The organisation said it would prioritise the poorest countries in their response to the crisis.
The World Bank has committed $12bn (£9.4bn) in aid for developing countries grappling with the spread of the coronavirus.
The emergency package includes low-cost loans, grants and technical assistance.
The action comes as leaders around the world pledge to shield their countries from the economic impact of the outbreak.
It follows warnings that slowdown from the outbreak could tip countries into recession.
The aid is intended to help countries improve their public health response to the crisis, as well as work with the private sector to reduce the economic impact.
"What we're trying to do is limit the transmission of the disease," World Bank Group President David Malpass told the BBC.
The organisation said it would prioritise the poorest and most at-risk countries in distributing the aid to counter the effects of the virus, which has spread to more than 70 countries around the world.
Half of the package comes from the bank's International Finance Corporation, which works with the private sector. About $4bn of the $12bn is being shifted from previously available funds.
Authorities have confirmed more than 92,000 cases of the virus worldwide of which more than 80,000 are in China. More than 3,000 people have died globally, the vast majority in China.
New infections and deaths have been declining in recent weeks in China due to draconian quarantine measures. The country on Wednesday reported 38 more deaths but a fall in fresh cases for a third consecutive day.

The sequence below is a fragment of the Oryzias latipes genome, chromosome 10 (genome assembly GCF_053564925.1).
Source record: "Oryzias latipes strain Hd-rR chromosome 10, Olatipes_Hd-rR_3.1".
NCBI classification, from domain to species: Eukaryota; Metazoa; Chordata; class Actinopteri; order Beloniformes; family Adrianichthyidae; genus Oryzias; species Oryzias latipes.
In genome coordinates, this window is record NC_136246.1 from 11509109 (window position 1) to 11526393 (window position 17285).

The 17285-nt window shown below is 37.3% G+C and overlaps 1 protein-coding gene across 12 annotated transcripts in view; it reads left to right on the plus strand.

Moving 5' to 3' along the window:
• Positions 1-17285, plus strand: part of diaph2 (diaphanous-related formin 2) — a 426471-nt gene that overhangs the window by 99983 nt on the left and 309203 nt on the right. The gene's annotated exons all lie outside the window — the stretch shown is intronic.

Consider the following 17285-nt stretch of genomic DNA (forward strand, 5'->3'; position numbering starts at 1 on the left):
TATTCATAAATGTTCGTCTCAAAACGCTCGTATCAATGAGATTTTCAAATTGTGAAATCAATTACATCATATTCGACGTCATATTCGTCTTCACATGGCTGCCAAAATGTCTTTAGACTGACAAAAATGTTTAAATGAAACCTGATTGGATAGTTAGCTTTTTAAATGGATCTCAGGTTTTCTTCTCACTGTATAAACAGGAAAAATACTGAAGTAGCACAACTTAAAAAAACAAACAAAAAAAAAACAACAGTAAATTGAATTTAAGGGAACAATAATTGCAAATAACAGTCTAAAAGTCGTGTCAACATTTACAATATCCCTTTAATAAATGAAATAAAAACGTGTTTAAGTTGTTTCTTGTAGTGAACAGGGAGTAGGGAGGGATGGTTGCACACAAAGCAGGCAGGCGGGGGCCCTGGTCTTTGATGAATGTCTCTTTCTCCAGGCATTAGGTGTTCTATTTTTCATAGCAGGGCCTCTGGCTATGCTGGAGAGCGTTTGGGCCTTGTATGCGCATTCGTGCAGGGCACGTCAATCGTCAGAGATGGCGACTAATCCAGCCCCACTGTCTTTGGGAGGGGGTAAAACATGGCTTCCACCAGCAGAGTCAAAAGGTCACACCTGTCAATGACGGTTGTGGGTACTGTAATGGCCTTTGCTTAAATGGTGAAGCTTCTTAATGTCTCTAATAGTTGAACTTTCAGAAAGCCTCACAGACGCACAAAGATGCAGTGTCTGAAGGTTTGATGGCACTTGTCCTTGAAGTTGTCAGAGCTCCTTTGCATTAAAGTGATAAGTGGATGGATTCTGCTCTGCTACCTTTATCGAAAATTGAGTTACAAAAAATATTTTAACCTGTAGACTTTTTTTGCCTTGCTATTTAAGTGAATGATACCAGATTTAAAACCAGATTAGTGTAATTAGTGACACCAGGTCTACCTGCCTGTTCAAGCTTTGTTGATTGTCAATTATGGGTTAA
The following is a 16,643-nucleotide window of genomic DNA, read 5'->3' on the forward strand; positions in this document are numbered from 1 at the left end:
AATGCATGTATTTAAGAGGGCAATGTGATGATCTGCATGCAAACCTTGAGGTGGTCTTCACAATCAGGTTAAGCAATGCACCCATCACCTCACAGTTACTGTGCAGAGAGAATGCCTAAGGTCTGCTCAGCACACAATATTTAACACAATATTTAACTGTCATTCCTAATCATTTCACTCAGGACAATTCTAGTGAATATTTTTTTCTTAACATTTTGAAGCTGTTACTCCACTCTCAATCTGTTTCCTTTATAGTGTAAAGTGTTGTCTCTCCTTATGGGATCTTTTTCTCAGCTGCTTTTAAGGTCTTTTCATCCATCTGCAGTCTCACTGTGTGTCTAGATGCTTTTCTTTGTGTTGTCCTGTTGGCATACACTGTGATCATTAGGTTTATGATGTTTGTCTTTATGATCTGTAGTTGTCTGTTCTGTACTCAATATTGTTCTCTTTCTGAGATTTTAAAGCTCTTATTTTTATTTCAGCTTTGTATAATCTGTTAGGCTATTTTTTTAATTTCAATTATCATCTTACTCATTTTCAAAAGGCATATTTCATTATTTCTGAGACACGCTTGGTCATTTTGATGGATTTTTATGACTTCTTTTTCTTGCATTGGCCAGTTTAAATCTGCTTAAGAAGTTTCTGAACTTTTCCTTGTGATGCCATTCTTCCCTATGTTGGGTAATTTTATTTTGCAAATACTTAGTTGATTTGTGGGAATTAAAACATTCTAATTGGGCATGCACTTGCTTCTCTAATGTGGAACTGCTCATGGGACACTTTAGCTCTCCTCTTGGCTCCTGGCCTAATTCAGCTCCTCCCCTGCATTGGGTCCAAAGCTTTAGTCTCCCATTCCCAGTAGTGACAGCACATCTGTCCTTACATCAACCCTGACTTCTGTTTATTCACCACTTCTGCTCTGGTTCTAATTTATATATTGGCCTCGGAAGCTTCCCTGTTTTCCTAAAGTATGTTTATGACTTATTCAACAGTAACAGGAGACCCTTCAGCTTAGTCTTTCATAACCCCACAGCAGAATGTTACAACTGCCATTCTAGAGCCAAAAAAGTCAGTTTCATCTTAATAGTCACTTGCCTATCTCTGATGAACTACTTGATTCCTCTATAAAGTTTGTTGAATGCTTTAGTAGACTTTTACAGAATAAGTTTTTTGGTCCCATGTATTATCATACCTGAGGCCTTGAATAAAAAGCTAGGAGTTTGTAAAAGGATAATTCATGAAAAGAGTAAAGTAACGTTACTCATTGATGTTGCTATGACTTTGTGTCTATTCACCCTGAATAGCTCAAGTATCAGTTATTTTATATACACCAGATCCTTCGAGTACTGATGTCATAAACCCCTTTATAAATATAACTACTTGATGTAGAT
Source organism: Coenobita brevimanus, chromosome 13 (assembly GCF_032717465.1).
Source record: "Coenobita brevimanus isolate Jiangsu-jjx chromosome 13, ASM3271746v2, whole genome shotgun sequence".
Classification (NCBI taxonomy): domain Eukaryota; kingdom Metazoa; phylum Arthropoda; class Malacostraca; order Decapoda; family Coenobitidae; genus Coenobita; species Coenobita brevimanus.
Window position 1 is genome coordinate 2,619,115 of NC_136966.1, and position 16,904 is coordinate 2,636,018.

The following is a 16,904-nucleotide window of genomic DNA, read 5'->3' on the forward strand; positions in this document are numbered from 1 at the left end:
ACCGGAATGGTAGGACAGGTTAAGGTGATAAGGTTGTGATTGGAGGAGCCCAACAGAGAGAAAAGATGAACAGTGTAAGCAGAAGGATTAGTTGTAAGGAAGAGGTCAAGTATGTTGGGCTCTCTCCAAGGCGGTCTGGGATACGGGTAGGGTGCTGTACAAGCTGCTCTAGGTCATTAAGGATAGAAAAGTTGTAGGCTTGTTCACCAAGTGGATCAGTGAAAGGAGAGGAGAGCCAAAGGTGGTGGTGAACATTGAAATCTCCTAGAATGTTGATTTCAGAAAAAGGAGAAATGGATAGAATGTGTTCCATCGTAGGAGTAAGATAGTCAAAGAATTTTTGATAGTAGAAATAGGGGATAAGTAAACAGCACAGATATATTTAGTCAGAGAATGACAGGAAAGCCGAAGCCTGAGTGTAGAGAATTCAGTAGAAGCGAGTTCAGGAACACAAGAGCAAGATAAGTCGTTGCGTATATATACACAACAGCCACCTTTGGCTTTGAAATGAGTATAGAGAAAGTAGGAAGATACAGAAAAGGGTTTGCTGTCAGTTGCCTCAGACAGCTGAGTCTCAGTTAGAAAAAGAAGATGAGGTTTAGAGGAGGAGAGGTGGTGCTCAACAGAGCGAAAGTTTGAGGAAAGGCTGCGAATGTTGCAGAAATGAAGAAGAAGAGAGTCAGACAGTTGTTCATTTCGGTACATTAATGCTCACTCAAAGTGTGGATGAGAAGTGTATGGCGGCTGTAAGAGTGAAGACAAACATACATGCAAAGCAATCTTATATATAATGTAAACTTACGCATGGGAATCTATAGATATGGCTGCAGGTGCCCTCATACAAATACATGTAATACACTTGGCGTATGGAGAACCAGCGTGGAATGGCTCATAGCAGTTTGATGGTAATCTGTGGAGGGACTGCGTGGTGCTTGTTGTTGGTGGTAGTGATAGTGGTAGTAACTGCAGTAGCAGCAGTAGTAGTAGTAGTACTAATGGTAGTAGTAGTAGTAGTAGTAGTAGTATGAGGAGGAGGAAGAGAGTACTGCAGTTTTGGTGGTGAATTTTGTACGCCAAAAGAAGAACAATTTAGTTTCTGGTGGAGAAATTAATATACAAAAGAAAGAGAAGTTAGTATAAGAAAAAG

The worst-hit country outside China remains South Korea which on Wednesday reported 516 new confirmed infections, bringing the total to 5,328. The country's official death toll stands at 32.
"The point is to move fast; speed is needed to save lives," Mr Malpass said in conference with reporters. "There are scenarios where much more resources may be required. We'll adapt our approach and resources as needed."
The Dow Jones shed nearly 800 points on Tuesday, paring Monday's big gains. This was despite a rare emergency move by the US Federal Reserve to cut interest rates by 0.5% amid fears over the impact of the coronavirus.
It was the biggest cut since the global financial crisis more than a decade ago.
In other developments:
- Finance ministers from the G7 countries said they were "ready to take action", including fiscal measures to aid the response to the virus and support the global economy
- Twitter told its employees to work from home
- Google cancelled its annual developer conference
How are different countries being affected?
Iran has temporarily released more than 54,000 prisoners in an effort to combat the spread of the virus in crowded jails. The country has reported 77 deaths in less than two weeks.
On Tuesday, the health ministry said the number of confirmed cases had risen by more than 50% for the second day in a row. It now stands at 2,336, although the real figure is believed to be far higher.
Meanwhile, Italy has reported a 50% jump in deaths in the past 24 hours, with the total standing at 79. Most of the deaths are in Lombardy.
Nine deaths have now been confirmed in the US. All of those killed lived in Washington state.
And in Spain, an autopsy on a 69-year-old man who died on 13 February has revealed he was infected with SARS-CoV-2, local media report. It is the country's first fatality from the virus.
How deadly is Covid-19?
The World Health Organization (WHO) says the virus appears to particularly affect those over 60, and people already ill.
In the first large analysis of more than 44,000 cases from China, the death rate was 10 times higher in the very elderly compared to the middle-aged.
The WHO also warned that prices of protective equipment, such as surgical masks and gloves, are soaring due to a global shortage, and asked companies and governments to increase production by 40%. BBC